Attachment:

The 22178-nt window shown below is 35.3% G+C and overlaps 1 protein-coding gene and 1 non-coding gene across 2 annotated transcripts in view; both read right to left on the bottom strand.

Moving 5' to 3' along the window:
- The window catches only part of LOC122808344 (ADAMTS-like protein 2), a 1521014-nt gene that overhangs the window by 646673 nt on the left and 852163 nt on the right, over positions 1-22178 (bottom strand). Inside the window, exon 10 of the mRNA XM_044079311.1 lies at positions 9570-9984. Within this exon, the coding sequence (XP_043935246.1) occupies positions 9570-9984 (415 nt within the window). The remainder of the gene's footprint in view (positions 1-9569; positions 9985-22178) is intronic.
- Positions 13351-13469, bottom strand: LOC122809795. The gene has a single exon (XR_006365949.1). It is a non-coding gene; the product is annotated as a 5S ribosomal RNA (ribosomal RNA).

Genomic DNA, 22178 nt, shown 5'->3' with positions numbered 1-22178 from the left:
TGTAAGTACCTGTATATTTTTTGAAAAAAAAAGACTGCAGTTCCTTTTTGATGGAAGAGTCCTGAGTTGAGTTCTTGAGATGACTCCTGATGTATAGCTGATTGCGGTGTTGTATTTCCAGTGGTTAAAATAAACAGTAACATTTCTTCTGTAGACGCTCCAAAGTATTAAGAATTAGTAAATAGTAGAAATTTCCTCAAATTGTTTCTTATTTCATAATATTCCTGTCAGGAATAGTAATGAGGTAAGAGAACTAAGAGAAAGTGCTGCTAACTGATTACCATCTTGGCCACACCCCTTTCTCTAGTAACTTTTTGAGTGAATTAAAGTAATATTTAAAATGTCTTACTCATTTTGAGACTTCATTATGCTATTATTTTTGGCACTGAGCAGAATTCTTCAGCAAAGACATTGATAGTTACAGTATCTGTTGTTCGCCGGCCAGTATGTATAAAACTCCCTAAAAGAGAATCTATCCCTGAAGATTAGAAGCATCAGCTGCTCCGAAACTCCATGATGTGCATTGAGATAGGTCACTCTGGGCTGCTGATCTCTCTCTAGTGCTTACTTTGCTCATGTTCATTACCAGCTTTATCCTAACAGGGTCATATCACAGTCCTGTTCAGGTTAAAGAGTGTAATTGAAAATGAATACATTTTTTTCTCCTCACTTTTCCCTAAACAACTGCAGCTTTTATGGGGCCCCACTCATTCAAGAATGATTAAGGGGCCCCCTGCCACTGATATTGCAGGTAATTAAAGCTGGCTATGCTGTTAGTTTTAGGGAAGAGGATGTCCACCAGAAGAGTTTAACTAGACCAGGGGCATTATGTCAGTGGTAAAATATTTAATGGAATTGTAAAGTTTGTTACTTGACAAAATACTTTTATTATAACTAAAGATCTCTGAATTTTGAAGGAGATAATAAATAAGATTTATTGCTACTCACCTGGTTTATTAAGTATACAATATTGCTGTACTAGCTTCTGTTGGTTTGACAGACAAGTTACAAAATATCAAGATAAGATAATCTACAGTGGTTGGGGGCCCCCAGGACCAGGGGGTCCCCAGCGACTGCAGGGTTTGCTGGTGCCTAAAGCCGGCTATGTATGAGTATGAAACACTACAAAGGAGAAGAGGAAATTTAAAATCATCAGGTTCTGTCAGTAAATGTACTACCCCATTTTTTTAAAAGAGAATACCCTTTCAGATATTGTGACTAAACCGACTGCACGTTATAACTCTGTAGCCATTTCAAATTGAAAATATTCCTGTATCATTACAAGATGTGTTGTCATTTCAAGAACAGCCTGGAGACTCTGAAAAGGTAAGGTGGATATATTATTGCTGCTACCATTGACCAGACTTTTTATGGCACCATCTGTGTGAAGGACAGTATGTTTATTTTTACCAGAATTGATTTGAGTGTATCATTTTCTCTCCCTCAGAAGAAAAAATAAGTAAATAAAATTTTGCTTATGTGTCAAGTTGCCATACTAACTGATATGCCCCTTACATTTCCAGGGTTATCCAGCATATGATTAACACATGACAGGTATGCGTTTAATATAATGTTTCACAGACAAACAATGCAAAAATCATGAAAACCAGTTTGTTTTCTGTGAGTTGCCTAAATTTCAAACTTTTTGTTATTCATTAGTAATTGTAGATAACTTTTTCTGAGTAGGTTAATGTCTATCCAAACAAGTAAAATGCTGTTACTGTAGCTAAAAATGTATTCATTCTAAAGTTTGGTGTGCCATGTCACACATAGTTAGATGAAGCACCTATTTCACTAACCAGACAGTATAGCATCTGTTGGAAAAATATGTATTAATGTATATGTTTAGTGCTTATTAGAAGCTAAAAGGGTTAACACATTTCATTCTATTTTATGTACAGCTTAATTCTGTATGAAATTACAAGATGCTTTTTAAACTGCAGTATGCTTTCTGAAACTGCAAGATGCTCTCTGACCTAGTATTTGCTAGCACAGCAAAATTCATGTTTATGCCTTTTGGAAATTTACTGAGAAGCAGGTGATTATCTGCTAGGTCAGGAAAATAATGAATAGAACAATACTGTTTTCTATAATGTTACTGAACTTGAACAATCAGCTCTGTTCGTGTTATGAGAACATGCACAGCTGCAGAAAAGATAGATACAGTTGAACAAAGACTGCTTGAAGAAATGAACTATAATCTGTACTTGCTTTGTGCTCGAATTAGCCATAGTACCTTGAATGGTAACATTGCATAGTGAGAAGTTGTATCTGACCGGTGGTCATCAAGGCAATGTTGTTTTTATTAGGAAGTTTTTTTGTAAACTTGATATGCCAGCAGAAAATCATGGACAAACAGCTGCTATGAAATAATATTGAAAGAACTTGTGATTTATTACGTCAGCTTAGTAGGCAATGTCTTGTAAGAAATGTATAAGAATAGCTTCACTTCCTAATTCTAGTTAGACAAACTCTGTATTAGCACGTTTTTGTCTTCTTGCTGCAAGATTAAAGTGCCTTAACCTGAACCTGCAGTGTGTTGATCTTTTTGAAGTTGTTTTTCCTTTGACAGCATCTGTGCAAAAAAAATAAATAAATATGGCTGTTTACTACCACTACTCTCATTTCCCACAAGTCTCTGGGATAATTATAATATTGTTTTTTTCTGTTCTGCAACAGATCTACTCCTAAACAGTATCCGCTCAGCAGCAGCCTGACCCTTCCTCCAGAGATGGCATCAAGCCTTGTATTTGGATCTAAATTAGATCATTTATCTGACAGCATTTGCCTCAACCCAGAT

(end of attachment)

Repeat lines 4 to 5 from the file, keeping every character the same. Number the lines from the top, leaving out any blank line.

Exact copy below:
- Positions 13351-13469, bottom strand: LOC122809795. The gene has a single exon (XR_006365949.1). It is a non-coding gene; the product is annotated as a 5S ribosomal RNA (ribosomal RNA).

Genomic DNA, 22178 nt, shown 5'->3' with positions numbered 1-22178 from the left: